digital turbine (NASDAQ: APPS) provides a platform for the growth and monetization of the mobile ecosystem. They connect advertisers, publishers, operators and device manufacturers with a complete ad stack and proprietary technology. The company generates revenue from two primary businesses: ODS/On-Device Solutions and AGP/Application Growth Platform.
ODS is a one-stop shop for pre-installed apps and curated content on new devices. ODS partners with operators and manufacturers to provide apps to users and earn revenue through installs and engagement.
AGP bridges the gap between app developers and brands/agencies. It provides a platform for targeted mobile campaigns across APPS’s extensive app inventory, enabling developers to reach relevant audiences and enabling APPS to earn revenue by facilitating those connections.
Stock performance is highly volatile. After going public in 2006 at $2, it has experienced extreme highs and lows, including reaching an all-time high By 2021, APPS will be worth more than $85. Since then, APPS has lost over 90% of its value and currently trades at around $3.80.
I begin my coverage with a neutral rating. My model 1-year price target is $4.79, which projects a 22% upside from the current price of $3.9. However, despite the expected upside, the lack of visibility into 2024 due to uncertainty about the ad spend environment and partnership prospects makes the stock an extremely risky investment right now, in my opinion.
Due to the many potential risks, investing in APPS requires careful consideration. While fundamentals are strong today, it has been facing modest pressure due to multiple recent headwinds, including lower advertising demand and the loss of partnerships, which could threaten future prospects.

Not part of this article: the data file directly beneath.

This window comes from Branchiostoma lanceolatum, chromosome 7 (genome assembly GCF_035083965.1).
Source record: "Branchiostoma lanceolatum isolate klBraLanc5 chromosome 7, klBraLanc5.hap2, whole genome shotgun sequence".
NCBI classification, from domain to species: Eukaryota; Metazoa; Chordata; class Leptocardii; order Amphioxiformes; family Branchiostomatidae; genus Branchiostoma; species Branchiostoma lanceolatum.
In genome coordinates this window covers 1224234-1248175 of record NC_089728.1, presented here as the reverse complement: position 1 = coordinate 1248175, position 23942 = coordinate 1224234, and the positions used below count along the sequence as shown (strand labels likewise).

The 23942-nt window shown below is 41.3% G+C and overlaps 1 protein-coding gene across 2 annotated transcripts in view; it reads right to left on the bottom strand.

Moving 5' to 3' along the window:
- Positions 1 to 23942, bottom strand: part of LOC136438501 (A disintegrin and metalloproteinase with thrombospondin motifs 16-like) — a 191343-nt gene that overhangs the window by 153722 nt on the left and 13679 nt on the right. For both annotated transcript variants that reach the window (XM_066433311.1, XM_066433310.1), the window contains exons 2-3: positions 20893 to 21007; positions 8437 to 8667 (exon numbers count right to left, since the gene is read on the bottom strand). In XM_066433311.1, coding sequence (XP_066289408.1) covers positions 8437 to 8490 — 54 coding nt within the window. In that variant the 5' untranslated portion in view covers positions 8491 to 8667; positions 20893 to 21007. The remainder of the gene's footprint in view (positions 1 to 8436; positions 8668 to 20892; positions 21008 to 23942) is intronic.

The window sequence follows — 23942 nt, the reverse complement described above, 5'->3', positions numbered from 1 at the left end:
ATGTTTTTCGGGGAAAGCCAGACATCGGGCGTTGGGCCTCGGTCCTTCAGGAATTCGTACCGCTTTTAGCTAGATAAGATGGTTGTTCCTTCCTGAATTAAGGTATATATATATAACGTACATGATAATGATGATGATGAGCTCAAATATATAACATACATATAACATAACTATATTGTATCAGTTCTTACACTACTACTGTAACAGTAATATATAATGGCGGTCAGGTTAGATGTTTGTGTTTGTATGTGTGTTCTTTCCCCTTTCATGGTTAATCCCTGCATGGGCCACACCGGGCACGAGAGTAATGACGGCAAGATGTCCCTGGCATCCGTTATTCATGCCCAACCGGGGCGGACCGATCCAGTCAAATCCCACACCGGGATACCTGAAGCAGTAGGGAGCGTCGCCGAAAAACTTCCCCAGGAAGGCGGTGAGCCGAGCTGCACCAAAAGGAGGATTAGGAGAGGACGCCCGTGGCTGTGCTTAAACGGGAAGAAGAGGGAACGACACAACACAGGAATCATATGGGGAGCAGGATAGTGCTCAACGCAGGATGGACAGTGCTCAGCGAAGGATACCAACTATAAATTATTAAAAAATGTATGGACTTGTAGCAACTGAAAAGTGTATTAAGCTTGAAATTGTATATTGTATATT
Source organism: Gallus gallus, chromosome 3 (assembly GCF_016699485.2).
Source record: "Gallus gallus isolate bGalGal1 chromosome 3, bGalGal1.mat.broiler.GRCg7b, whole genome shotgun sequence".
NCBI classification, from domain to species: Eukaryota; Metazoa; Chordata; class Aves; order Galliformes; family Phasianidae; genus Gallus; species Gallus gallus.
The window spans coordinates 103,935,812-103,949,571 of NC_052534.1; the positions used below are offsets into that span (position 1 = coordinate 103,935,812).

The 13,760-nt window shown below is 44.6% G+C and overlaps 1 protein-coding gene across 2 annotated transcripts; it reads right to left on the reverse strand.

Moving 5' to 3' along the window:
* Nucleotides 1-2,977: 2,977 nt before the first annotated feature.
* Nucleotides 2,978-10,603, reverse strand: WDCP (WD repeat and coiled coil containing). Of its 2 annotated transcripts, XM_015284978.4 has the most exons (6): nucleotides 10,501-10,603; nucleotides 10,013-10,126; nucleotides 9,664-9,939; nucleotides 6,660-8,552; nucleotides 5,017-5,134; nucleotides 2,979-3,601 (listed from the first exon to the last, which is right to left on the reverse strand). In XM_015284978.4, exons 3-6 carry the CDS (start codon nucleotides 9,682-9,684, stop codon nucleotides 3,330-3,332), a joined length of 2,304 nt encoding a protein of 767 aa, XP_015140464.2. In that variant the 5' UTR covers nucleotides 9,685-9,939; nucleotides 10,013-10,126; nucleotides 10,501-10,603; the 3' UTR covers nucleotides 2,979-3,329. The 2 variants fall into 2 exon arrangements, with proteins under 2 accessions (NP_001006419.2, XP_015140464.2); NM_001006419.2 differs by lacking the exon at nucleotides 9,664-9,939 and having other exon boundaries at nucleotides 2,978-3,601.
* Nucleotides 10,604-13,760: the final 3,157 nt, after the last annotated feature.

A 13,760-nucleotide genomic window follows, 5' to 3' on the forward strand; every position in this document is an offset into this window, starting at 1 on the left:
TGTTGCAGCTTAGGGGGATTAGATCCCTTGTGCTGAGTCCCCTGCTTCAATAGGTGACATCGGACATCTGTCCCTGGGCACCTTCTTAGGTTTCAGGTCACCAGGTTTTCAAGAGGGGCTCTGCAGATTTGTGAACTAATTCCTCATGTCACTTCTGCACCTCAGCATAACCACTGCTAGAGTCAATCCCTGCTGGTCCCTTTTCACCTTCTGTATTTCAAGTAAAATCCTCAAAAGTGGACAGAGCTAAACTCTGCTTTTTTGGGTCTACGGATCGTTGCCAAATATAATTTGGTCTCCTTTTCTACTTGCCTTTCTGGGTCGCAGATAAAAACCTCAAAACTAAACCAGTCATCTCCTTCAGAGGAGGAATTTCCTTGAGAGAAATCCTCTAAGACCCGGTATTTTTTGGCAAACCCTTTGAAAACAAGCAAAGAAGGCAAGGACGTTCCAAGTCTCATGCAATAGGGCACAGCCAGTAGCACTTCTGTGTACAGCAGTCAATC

Additionally, through early 2024, APPS expects continued adverse effects from declining U.S. device sales:
In our revenue guidance, we expect headwinds related to lower device sales, primarily to U.S. carriers, to continue into the fourth quarter. While we believe device trends should improve going forward, we saw an acceleration of declines early in the March quarter and currently have limited visibility into the performance of recent Samsung flagship device releases, leading us to further lower our ODS sales expectations.
Source: Third-quarter earnings call.
Revenue growth already experienced a double-digit deceleration last year. While it’s understandable that the headwinds may be temporary, in my view the magnitude of the decline highlights APPS’s relatively low resilience as a business and its slow response to address underperformance.
For example, during its third-quarter earnings call, APPS not only experienced lower ad demand and partner attrition, but also experienced operational issues that should have been a more manageable risk factor. This was brought up during the earnings call:
Hey Bill, I just wanted to follow up on your comment about why the SingleTap trial isn’t live. You talked about administrative issues. Can you give us more information as you hope this issue is resolved? Then I did some follow-up.
Source: Third-quarter earnings call.
Meanwhile, debt-to-equity remains high at 0.8x in 2023, almost 8x higher than two years ago, as APPS entered into a $600 million debt financing agreement sometime in 2021 amid a rising interest rate environment. times.
Rising debt levels may continue to threaten APPS’s future cash position. The most common use of cash is to pay down debt. In the third quarter, cash levels fell from $79 million to $49 million, which is more than a quarter of debt issuance at the end of 2021.
While APPS has a strong track record of positive cash flow from operations/OCF and FCF, overall cash generation has been quite inconsistent. Additionally, I believe that slowing revenue growth creates uncertainty about APPS’s cash flow outlook for fiscal 2024.
Part of my concern stems from what appears to be a persistent pattern of weakness in business partnerships. Revenue growth in its ODS/On Device Solutions and AGP/Apps Growth Platform businesses was primarily driven by partnerships with third parties such as telecom operators or brand agencies.